NVIDIA has once more made significant improvements in power efficiency with their Turing architecture, which has roughly 10%–15% better performance per watt compared to Pascal. Compared to AMD, NVIDIA is now almost twice as power efficient and twice as fast at the same time! The red team has some catching up to do as power, which generates heat, which requires fan noise to get rid of, is now the number one limiting factor in graphics card design. What's also worth mentioning is that multi-monitor power consumption of all Turing cards is extremely high, and it's unknown whether NVIDIA can/will fix that in the future. An issue with single-monitor idle power consumption was addressed promptly though.

As mentioned before, Zotac's large cooler looks good and delivers excellent temperatures. Unfortunately, it is missing the super-popular fan-stop-in-idle feature for a completely silent operation during idle, Internet browsing, and light gaming. While gaming, the cooler does ramp up quite a bit and ends up fairly noisy when compared to other RTX 2080 Ti cards. With 39 dBA, it emits much more noise than other cards we tested before. In return, you get substantially lower temperatures, which of course have no impact other than to look nice in monitoring software. Besides these lower numbers, there is no difference between a card running at 65°C and another running at 75°C—not for overclocking or in any significant way for longevity.

Looking at the OC results, the Zotac card delivered the highest GPU overclock we reached so far with 2145 MHz, which is a good deal higher than the other 2080 Tis we tested before. Maybe, we just won the silicon lottery, or it's because the GPU used is marked as a "qualification sample". Memory overclocking, on the other hand, was fairly low with the card reaching 2000 MHz.

NVIDIA GeForce RTX doesn't just give you more performance in existing games. It introduces RTX cores, which accelerate ray tracing—a rendering technique that can give you realism that's impossible with today's rasterization rendering. At this time, not a single game has RTX support, but the number of titles that will support it is growing by the day. We had the chance to check out a few demos and were impressed by the promise of ray tracing in games. Many studios have already announced support for RTX, but it'll be a long time before ray-tracing hardware becomes mandatory.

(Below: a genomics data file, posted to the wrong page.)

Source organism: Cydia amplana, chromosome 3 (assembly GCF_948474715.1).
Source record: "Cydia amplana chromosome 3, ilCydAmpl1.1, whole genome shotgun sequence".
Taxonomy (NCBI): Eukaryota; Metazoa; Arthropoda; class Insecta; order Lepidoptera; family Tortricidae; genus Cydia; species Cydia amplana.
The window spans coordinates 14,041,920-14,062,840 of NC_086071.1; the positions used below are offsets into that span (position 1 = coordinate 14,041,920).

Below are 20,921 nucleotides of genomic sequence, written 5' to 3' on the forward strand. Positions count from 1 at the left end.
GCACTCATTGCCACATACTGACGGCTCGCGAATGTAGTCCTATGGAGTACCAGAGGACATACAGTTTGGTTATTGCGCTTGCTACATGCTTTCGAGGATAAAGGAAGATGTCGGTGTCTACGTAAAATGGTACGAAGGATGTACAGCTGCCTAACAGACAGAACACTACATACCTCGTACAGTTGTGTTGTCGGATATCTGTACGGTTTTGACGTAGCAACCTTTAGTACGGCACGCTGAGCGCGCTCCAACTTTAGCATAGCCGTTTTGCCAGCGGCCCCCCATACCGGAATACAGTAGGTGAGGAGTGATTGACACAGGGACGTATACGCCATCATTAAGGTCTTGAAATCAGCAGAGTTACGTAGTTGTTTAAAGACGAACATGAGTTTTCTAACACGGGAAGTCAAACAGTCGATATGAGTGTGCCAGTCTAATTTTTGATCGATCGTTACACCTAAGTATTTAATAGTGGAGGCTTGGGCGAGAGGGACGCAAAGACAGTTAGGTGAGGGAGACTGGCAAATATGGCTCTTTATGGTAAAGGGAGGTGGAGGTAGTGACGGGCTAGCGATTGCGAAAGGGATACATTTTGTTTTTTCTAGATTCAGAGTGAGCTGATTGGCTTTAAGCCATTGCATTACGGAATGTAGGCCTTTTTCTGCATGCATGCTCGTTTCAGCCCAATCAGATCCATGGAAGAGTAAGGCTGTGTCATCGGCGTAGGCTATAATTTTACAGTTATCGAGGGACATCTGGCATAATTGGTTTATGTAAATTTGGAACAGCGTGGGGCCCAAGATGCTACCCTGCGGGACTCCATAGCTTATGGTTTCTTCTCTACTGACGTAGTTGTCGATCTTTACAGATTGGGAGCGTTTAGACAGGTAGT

The second big novelty of Turing is acceleration for artificial intelligence. While it was at first thought that it won't do much for gamers, the company devised a clever new anti-aliasing algorithm called DLSS (Deep Learning Super-Sampling), which utilizes Turing's artificial intelligence engine. DLSS is designed to achieve quality similar to temporal anti-aliasing and solve some of its shortcomings with a much smaller performance hit. We tested several tech demos for this feature and had difficulty telling the difference between TAA and DLSS in most scenes. The difference only became obvious in cases where TAA fails; for example, when it estimates motion vectors incorrectly. Under the hood, DLSS renders the scene at lower resolution (typically 50%, so 2880x1620 for 4K) and feeds the frame to the tensor cores, which use a predefined deep neural network to enhance that image.

Priced at $1,200, the Zotac RTX 2080 Ti AMP matches NVIDIA Founders Edition pricing, which is great. This is actually the first custom design I've reviewed that achieves that price point. This means that unless you want the pretty looks of the Founders Edition, you're pretty much always better off opting for the Zotac card. The exception being noise levels (both idle-fan stop and gaming noise), which other, more expensive custom designs handle better.